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Reconstituted Socialist Party of Great Britain - Marx Studies - Marx and his Critics

Marx has fared badly at the hands of academic economists, more so from those who claim that they are Marxists; economists like the late editor of THE MONTHLY REVIEW, Paul Sweezy and the Labour Party supporter, Lord Desai, formerly professor of economics at the London School of Economics.

Marx’s ideas were never meant to be the exclusive preserve of the seminar room or the conference hall. CAPITAL should never have become a play-thing of academics where the real usefulness of his ideas, particularly the labour theory of value, lay outside the university within the day-to-day political class struggle. Marx was foremost a Socialist whose contribution to Socialist theory was to assist the working class to consciously and politically replace capitalism with Socialism. Marx’s ideas present a theoretically consistent and coherent account of capitalism and its revolutionary socialist conclusion. Marx did not want to explain the world only, but mainly to assist the working class in changing it in a revolutionary way.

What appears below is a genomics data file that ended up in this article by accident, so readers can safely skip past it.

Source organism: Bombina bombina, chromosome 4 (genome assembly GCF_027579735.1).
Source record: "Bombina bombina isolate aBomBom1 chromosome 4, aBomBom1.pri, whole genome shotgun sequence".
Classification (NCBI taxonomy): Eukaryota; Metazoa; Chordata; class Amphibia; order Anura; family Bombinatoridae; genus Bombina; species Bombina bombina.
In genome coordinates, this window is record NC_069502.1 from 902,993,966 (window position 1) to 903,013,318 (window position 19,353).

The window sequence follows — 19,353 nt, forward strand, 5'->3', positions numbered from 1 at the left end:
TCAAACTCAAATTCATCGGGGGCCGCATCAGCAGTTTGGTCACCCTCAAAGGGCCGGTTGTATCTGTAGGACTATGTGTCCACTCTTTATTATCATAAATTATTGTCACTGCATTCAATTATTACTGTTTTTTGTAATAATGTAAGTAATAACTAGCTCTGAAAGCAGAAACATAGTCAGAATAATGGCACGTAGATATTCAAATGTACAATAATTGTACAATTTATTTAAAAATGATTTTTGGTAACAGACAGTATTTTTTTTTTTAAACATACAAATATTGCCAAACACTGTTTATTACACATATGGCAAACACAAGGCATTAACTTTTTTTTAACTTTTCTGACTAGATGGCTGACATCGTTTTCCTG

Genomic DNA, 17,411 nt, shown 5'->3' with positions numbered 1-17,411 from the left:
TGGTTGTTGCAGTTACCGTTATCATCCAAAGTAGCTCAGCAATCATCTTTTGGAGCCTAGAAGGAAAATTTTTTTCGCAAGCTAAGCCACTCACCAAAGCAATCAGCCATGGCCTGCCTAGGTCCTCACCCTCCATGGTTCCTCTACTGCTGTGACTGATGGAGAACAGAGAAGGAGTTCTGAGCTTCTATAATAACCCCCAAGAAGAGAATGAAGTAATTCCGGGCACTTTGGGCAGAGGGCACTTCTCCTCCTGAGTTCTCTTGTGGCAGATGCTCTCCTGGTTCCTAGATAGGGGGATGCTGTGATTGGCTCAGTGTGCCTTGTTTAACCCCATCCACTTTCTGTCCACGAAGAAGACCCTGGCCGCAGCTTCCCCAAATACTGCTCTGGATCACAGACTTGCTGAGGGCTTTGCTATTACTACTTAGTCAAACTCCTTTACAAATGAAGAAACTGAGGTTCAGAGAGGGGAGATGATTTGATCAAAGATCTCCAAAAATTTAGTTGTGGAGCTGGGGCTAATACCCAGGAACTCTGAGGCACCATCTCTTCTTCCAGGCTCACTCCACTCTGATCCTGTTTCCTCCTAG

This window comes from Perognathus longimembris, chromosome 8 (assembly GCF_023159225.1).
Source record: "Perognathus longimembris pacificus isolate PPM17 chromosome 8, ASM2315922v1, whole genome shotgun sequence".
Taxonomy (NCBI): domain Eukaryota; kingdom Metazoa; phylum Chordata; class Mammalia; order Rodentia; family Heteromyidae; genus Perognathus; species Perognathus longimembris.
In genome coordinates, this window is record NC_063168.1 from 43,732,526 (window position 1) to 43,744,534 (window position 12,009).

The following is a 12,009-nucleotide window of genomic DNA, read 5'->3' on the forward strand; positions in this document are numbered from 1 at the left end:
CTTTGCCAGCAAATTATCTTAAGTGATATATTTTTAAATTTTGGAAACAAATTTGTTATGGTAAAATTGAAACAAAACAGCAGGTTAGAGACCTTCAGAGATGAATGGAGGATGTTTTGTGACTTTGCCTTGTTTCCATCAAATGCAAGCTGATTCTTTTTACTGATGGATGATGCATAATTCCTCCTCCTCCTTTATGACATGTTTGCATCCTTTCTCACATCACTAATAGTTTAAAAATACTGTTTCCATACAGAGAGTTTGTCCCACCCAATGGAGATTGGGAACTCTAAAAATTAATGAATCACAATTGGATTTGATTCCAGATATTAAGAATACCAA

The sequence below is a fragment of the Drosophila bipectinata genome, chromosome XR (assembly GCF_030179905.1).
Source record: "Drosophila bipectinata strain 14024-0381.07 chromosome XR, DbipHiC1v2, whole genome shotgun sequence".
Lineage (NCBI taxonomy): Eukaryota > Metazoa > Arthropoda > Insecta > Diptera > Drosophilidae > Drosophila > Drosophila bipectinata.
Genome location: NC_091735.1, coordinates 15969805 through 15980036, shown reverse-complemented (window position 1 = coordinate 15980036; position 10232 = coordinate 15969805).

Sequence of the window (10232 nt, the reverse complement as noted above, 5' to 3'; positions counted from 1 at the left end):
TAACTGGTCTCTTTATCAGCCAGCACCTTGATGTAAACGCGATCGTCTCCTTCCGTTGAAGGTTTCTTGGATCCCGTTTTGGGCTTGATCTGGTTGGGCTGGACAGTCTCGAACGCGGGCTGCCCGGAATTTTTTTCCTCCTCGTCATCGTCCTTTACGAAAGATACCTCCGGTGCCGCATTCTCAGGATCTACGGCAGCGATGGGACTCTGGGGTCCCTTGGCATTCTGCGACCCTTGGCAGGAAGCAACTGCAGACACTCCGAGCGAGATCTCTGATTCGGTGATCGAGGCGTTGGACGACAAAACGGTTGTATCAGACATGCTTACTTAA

A recent contribution to this debate is Andrew Kliman’s RECLAIMING MARX'S CAPITAL: A REFUTATION OF THE MYTH OF INCONSISTENCY (Lexington Books, 2007). The book seeks to reclaim CAPITAL from the myth of internal inconsistency levelled at Marx by academics, a myth that serves to justify the censorship of his critique of political economy. Professor Kliman methodically sweeps away the numerous misinterpretations and misreadings of Capital thereby confirming in Marx’s own terms his theories of value, profit and economic crisis.

Kliman shows that Marx’s critique of political economy is the best account of explaining capital accumulation and the expansion of value moving through time from one economic crisis to the next. He uses a “temporal single-system” of interpreting Marx’s critique of capitalism which avoids the errors made by his numerous critics. Furthermore Kliman demonstrates, through a close textural reading of Capital and the so-called “transformation problem”, that Marx neither held that the inputs and outputs going into production are to be valued simultaneously nor create two separate systems of values and prices in the solution to it (p.2).

Kliman usefully recalls a remark made by the philosopher of science, Paul Feyerabend:

[E]xperts]” frequently do not know what they are talking about and “scholarly opinion”, more often than not, is but uninformed gossip…General acceptance does not decide a case – arguments do (AGAINST METHOD, revised ed. Verso 1988)